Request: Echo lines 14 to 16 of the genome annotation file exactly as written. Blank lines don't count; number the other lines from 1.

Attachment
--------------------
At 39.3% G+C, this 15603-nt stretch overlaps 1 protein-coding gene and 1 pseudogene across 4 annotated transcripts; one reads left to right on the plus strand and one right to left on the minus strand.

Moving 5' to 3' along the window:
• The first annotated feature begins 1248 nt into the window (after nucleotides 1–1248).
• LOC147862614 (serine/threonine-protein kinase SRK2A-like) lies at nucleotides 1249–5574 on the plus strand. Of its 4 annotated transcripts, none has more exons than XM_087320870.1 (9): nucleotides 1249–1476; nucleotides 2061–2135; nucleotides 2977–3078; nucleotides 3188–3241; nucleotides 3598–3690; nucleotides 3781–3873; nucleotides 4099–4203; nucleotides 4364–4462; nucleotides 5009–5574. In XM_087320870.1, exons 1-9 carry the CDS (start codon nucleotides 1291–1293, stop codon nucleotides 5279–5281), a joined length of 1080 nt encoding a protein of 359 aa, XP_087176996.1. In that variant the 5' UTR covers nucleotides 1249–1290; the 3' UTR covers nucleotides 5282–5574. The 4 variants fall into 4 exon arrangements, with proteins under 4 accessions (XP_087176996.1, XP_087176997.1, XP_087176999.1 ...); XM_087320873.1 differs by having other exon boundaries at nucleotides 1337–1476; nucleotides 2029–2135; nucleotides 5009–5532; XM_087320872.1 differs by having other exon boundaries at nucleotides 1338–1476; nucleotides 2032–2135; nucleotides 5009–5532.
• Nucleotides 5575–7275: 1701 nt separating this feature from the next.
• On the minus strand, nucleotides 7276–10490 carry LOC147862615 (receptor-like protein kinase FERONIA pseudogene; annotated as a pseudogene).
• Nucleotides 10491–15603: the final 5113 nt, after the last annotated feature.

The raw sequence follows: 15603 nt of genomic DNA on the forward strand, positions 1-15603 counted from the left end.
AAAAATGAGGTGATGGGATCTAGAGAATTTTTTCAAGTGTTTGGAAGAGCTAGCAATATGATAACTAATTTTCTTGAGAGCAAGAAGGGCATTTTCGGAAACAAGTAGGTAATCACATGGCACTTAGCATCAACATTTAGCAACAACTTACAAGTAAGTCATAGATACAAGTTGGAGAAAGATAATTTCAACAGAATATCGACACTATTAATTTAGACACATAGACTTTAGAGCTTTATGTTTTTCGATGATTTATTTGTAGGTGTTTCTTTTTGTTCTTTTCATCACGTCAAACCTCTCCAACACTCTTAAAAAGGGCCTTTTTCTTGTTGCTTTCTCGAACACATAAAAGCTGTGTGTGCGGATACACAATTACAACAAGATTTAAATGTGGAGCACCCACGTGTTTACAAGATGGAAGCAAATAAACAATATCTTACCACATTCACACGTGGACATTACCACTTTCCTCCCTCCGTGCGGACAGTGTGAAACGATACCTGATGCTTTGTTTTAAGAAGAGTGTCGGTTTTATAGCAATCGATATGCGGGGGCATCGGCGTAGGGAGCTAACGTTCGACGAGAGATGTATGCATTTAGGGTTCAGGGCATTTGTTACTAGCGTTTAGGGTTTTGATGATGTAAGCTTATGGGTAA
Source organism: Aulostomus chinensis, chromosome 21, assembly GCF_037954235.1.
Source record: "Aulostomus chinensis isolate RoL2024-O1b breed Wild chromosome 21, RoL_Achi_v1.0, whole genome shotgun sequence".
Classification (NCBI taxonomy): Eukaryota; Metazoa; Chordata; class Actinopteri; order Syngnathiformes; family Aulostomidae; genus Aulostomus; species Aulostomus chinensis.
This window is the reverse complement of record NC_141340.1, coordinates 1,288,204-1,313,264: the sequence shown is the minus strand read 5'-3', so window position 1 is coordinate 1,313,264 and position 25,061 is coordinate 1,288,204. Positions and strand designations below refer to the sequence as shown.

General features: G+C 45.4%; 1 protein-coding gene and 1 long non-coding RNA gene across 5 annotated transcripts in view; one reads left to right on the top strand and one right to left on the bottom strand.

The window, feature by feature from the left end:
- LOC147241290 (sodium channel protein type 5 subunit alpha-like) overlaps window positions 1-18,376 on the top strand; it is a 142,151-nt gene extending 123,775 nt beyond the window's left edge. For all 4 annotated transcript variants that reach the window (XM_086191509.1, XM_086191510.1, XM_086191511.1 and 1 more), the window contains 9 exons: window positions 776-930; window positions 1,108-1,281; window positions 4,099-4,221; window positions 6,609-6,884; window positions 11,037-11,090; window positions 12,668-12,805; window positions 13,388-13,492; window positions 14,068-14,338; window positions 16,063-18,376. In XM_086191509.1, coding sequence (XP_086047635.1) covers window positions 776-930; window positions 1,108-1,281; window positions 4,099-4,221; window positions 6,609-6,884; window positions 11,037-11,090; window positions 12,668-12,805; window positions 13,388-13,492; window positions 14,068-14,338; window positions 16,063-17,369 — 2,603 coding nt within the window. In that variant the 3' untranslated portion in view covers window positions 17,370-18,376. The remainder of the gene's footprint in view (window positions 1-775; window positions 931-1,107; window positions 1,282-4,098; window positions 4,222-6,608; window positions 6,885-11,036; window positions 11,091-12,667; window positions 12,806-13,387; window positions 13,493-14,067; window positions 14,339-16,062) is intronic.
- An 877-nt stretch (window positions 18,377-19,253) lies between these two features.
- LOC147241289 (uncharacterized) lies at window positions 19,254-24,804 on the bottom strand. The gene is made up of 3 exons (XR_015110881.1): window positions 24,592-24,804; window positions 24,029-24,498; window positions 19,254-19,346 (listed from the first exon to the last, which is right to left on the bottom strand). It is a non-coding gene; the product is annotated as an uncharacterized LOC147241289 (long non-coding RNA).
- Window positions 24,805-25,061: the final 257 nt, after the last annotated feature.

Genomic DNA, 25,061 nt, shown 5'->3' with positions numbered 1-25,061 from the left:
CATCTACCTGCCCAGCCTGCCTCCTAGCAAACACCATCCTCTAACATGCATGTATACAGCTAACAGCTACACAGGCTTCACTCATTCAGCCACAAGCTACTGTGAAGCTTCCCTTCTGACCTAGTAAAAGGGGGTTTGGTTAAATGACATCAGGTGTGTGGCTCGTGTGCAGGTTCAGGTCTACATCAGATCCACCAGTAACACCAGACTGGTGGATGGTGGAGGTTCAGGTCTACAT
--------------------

General features: G+C 45.4%; 1 protein-coding gene and 1 long non-coding RNA gene across 5 annotated transcripts in view; one reads left to right on the top strand and one right to left on the bottom strand.

The window, feature by feature from the left end:
- LOC147241290 (sodium channel protein type 5 subunit alpha-like) overlaps window positions 1-18,376 on the top strand; it is a 142,151-nt gene extending 123,775 nt beyond the window's left edge. For all 4 annotated transcript variants that reach the window (XM_086191509.1, XM_086191510.1, XM_086191511.1 and 1 more), the window contains 9 exons: window positions 776-930; window positions 1,108-1,281; window positions 4,099-4,221; window positions 6,609-6,884; window positions 11,037-11,090; window positions 12,668-12,805; window positions 13,388-13,492; window positions 14,068-14,338; window positions 16,063-18,376. In XM_086191509.1, coding sequence (XP_086047635.1) covers window positions 776-930; window positions 1,108-1,281; window positions 4,099-4,221; window positions 6,609-6,884; window positions 11,037-11,090; window positions 12,668-12,805; window positions 13,388-13,492; window positions 14,068-14,338; window positions 16,063-17,369 — 2,603 coding nt within the window. In that variant the 3' untranslated portion in view covers window positions 17,370-18,376. The remainder of the gene's footprint in view (window positions 1-775; window positions 931-1,107; window positions 1,282-4,098; window positions 4,222-6,608; window positions 6,885-11,036; window positions 11,091-12,667; window positions 12,806-13,387; window positions 13,493-14,067; window positions 14,339-16,062) is intronic.